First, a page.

In this exhibit of 15 paintings and 10 drawings, Tomma Abts re-examines geometric abstraction in works that reveal the process as well as the final conclusion. Through both layering and erasure, she builds up the surfaces of her paintings with acrylic and oil, leaving traces of each meticulous move. She uses no external images, and therefore does not abstract from anything: the lines themselves seem to search and seek for their ultimate forms. Abts has said of her own work, "The forms don't symbolize anything or describe anything outside of the painting. They represent themselves." *
Within these investigations of both color and space, incredibly subtle shifts create dramatic effects. Her masterful use of color, displayed in a dull vibrancy, is articulated with a careful juxtaposition of drab colors that unexpectedly evokes brilliancy. The dullness of her palette makes a modest shade of forest green glisten; the simplicity of her shapes makes each fold and curve remarkable; and the sensitive refinement of shades and shadows brings these understated, and at times rigid, paintings to life. The active quality of Tomma Abts's work arises, perhaps unexpectedly, from the starkness and subtlety of contrasting colors, the shallow dimensions of unanticipated depths, and the delicate shading that highlights the in-between and the behind.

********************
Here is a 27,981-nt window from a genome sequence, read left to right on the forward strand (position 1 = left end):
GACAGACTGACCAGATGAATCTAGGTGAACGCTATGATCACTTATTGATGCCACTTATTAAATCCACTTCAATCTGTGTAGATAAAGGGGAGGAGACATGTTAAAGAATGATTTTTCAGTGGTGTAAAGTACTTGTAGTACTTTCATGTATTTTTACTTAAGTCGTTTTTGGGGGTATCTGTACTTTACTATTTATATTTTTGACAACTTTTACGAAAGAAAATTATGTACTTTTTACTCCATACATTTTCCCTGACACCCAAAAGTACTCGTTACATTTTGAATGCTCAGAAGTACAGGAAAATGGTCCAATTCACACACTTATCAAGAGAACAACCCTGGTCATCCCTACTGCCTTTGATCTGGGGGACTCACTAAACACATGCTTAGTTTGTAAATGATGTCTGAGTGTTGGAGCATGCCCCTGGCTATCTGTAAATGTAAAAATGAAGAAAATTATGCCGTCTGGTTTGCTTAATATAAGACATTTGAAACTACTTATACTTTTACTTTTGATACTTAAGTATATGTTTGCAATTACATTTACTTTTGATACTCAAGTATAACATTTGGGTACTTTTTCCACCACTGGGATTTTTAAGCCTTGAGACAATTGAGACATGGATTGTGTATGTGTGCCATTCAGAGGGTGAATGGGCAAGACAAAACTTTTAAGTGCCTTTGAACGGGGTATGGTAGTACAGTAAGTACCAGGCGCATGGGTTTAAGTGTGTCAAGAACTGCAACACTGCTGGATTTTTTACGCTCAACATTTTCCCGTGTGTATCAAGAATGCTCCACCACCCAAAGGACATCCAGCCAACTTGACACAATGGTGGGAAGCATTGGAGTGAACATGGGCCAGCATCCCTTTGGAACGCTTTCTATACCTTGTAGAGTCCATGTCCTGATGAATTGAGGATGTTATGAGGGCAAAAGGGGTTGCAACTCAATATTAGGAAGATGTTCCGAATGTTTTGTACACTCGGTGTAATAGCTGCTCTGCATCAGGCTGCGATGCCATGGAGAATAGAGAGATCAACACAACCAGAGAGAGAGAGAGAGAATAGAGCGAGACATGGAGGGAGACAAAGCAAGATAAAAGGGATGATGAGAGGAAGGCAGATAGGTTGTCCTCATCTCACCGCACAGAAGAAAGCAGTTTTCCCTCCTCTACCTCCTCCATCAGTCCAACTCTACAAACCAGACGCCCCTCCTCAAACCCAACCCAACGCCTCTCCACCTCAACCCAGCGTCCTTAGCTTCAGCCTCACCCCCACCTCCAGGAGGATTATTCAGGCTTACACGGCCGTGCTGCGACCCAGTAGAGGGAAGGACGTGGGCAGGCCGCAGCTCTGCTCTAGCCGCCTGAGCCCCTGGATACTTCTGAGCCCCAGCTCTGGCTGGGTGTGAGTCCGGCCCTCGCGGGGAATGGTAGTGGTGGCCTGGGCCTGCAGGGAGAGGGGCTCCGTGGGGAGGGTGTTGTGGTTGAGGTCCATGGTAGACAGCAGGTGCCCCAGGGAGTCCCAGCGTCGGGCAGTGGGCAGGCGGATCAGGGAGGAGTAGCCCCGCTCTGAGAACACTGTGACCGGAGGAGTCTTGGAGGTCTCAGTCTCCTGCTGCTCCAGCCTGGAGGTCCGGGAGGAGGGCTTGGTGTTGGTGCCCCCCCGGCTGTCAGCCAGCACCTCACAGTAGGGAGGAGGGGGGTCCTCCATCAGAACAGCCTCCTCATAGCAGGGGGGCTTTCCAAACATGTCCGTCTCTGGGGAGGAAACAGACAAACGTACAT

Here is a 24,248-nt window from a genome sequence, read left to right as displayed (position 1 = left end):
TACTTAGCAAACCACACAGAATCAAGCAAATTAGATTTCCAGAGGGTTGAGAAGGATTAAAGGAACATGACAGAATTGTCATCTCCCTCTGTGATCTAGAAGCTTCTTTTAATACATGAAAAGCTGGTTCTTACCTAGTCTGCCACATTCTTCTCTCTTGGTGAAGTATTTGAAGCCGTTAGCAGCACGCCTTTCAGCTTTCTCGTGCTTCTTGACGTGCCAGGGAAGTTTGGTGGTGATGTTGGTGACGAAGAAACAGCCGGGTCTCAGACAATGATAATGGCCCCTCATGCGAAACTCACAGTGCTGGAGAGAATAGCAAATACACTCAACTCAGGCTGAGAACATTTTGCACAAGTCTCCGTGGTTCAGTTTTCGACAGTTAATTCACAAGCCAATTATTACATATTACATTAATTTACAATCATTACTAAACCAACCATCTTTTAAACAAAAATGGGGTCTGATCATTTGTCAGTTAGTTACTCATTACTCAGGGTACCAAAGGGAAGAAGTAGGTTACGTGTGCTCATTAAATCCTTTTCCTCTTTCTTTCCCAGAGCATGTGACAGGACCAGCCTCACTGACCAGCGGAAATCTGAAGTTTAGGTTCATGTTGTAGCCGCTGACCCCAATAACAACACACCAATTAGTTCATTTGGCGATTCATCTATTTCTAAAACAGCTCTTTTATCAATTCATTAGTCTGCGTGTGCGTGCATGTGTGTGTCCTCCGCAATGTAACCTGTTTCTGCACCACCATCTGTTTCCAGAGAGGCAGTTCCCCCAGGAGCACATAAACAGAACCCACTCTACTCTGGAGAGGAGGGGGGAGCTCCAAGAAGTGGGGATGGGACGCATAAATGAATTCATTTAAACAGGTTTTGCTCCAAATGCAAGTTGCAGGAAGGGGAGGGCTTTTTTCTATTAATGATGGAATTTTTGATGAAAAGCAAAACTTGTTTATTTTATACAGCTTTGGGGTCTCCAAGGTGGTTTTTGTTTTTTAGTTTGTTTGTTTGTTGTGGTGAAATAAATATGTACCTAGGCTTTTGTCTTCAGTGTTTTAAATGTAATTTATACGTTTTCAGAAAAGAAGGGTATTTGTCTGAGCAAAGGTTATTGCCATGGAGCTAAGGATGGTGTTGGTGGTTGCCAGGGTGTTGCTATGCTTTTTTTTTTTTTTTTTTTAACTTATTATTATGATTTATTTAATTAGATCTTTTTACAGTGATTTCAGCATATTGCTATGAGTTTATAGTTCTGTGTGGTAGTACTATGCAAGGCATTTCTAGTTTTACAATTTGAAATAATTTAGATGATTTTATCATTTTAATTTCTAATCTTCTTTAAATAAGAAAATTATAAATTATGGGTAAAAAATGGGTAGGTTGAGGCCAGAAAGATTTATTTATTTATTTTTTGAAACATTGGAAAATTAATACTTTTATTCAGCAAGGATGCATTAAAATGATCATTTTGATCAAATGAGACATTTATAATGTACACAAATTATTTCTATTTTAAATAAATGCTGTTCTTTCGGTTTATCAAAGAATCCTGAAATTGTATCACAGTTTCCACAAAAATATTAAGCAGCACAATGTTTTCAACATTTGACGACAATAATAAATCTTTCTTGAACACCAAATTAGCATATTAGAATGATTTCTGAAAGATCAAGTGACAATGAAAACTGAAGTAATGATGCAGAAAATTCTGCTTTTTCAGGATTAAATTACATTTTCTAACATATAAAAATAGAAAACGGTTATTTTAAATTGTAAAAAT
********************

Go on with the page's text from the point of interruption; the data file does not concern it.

The inclusion of the set of drawings at The Hammer Museum, which did not appear in The New Museum's exhibit earlier this year, is a significant addition that emphasizes Abts's process and use of space. These single-layered line compositions reveal the ways in which her work examines shapes that "represent themselves." Compositionally, each drawing explores new space on the page; the lines find corners to explore, ledges to fall over, and edges to retreat from. The asymmetrical position of canvasses in the elegant gallery mirrors the thoughtful process of the work itself. The generous spacing of each piece emphasizes that, despite an apparent coherency, each work stands on its own and requires individual space and attention. With unequalled clarity, Abts explains, "Though I give some forms a sculptural definition, I then contradict it again, to keep every part of the painting space engaged in some ambiguous connectedness." *
Tomma Abts was born in Kiel, Germany in 1967 and currently lives and works in London.
* Tomma Abts, in a conversation with Peter Doig published in The Wrong Times (New York: Wrong Gallery, 2004)